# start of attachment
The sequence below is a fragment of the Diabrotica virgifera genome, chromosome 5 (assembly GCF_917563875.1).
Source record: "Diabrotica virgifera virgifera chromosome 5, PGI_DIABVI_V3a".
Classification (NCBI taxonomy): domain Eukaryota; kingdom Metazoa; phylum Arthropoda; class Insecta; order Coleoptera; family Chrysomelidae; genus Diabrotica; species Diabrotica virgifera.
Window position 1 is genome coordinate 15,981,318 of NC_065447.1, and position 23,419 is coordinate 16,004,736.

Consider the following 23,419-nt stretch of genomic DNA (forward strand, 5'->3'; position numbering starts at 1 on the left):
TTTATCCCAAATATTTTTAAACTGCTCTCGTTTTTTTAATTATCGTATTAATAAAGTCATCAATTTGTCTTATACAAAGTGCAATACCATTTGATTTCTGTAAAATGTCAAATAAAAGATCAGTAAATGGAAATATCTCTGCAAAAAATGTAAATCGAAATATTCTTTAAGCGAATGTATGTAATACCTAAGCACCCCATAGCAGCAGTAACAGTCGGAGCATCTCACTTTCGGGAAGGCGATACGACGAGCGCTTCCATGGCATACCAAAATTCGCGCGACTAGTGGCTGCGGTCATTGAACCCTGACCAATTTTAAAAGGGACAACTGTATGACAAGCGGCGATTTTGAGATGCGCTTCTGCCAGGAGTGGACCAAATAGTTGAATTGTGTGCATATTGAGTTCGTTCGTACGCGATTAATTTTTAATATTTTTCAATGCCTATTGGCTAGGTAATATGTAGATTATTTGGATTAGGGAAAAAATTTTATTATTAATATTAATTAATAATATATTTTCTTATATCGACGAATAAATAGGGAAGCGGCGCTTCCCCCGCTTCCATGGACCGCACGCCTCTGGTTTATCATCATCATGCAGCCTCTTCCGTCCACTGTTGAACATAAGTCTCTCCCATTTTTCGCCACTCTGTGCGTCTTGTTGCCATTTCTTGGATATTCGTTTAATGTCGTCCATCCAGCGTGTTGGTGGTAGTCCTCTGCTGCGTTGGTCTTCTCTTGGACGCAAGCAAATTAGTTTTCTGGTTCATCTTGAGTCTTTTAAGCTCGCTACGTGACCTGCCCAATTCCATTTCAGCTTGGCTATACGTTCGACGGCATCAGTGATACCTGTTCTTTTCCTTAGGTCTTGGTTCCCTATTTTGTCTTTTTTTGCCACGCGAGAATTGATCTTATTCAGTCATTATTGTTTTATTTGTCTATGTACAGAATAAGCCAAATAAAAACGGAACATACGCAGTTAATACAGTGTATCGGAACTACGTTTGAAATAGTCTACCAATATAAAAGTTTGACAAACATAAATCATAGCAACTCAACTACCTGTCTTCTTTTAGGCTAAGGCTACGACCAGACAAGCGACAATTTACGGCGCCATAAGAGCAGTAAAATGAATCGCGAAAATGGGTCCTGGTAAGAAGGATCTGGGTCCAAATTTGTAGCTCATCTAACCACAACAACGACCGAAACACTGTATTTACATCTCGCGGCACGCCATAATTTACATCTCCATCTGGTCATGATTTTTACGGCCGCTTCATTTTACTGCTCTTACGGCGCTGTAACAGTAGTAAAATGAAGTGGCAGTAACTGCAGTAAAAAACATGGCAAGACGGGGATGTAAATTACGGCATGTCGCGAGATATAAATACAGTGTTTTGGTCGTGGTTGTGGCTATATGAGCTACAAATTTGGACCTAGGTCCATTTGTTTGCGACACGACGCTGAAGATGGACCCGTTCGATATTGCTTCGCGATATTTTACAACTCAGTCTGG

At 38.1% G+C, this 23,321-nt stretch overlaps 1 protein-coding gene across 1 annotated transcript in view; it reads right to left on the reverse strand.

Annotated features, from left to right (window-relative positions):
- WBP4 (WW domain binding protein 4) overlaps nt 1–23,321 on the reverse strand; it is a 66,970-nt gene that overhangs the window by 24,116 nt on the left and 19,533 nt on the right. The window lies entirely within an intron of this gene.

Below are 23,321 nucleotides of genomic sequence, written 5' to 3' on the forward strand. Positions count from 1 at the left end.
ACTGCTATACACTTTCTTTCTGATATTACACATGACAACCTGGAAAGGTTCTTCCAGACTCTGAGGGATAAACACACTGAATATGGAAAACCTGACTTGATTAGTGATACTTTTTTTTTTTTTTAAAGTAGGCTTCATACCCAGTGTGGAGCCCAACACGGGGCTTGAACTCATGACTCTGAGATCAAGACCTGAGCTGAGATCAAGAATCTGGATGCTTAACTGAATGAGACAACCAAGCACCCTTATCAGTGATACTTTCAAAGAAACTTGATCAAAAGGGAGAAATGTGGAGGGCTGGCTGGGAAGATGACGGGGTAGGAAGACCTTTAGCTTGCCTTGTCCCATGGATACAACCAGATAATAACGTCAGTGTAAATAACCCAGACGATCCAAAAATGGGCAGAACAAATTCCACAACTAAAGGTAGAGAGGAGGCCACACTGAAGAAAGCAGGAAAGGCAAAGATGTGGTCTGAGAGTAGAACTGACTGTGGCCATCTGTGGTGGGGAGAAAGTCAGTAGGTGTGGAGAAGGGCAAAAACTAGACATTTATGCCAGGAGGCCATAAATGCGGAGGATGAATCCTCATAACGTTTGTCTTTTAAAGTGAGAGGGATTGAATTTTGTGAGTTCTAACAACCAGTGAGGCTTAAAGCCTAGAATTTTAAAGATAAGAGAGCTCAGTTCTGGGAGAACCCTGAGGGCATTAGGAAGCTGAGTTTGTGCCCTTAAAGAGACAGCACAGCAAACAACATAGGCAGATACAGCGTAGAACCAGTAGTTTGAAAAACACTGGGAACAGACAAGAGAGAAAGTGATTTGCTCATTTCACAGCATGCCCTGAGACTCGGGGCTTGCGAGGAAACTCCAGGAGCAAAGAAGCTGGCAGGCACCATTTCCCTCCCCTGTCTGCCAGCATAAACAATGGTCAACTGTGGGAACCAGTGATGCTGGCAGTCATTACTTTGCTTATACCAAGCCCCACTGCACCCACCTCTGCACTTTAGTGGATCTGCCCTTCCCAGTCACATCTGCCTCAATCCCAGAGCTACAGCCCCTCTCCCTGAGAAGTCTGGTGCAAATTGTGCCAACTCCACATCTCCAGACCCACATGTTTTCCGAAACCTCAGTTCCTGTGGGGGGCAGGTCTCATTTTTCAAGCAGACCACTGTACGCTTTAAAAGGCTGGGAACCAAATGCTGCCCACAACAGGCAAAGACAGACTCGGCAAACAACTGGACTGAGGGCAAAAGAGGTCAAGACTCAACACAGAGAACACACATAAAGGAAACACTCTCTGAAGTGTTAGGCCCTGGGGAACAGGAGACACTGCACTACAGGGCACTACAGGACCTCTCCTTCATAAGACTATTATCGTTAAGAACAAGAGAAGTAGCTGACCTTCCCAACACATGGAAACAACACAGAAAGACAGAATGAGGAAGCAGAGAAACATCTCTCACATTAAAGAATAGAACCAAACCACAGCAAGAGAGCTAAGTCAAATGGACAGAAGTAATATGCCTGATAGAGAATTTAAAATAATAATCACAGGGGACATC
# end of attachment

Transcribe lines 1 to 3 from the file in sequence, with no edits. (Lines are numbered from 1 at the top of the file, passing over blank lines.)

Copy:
The sequence below is a fragment of the Diabrotica virgifera genome, chromosome 5 (assembly GCF_917563875.1).
Source record: "Diabrotica virgifera virgifera chromosome 5, PGI_DIABVI_V3a".
Classification (NCBI taxonomy): domain Eukaryota; kingdom Metazoa; phylum Arthropoda; class Insecta; order Coleoptera; family Chrysomelidae; genus Diabrotica; species Diabrotica virgifera.